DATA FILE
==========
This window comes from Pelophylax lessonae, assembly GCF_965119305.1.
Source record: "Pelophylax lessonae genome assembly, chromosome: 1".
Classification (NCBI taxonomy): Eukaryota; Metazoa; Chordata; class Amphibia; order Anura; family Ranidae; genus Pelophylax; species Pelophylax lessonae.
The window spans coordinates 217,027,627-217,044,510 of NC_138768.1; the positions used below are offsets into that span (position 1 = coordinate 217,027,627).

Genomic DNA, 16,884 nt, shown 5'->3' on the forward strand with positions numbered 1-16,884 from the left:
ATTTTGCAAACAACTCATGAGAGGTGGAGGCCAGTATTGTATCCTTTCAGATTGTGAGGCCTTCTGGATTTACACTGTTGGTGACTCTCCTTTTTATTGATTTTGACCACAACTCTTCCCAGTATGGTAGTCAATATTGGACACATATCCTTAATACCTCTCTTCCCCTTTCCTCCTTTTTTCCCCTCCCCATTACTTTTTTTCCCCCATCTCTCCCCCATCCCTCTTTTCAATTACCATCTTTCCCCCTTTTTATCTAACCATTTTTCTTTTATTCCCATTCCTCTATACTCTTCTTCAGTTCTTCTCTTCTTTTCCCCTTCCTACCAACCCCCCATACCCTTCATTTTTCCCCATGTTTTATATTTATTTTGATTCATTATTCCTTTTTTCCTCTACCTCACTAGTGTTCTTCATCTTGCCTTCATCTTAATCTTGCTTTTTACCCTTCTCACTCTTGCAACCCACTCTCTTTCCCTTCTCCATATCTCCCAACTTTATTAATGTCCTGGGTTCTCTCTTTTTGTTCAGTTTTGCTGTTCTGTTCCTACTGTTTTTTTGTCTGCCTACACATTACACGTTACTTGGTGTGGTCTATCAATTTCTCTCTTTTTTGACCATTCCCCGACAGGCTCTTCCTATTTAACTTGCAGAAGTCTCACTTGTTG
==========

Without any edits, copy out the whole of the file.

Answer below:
This window comes from Pelophylax lessonae, assembly GCF_965119305.1.
Source record: "Pelophylax lessonae genome assembly, chromosome: 1".
Classification (NCBI taxonomy): Eukaryota; Metazoa; Chordata; class Amphibia; order Anura; family Ranidae; genus Pelophylax; species Pelophylax lessonae.
The window spans coordinates 217,027,627-217,044,510 of NC_138768.1; the positions used below are offsets into that span (position 1 = coordinate 217,027,627).

Genomic DNA, 16,884 nt, shown 5'->3' on the forward strand with positions numbered 1-16,884 from the left:
ATTTTGCAAACAACTCATGAGAGGTGGAGGCCAGTATTGTATCCTTTCAGATTGTGAGGCCTTCTGGATTTACACTGTTGGTGACTCTCCTTTTTATTGATTTTGACCACAACTCTTCCCAGTATGGTAGTCAATATTGGACACATATCCTTAATACCTCTCTTCCCCTTTCCTCCTTTTTTCCCCTCCCCATTACTTTTTTTCCCCCATCTCTCCCCCATCCCTCTTTTCAATTACCATCTTTCCCCCTTTTTATCTAACCATTTTTCTTTTATTCCCATTCCTCTATACTCTTCTTCAGTTCTTCTCTTCTTTTCCCCTTCCTACCAACCCCCCATACCCTTCATTTTTCCCCATGTTTTATATTTATTTTGATTCATTATTCCTTTTTTCCTCTACCTCACTAGTGTTCTTCATCTTGCCTTCATCTTAATCTTGCTTTTTACCCTTCTCACTCTTGCAACCCACTCTCTTTCCCTTCTCCATATCTCCCAACTTTATTAATGTCCTGGGTTCTCTCTTTTTGTTCAGTTTTGCTGTTCTGTTCCTACTGTTTTTTTGTCTGCCTACACATTACACGTTACTTGGTGTGGTCTATCAATTTCTCTCTTTTTTGACCATTCCCCGACAGGCTCTTCCTATTTAACTTGCAGAAGTCTCACTTGTTG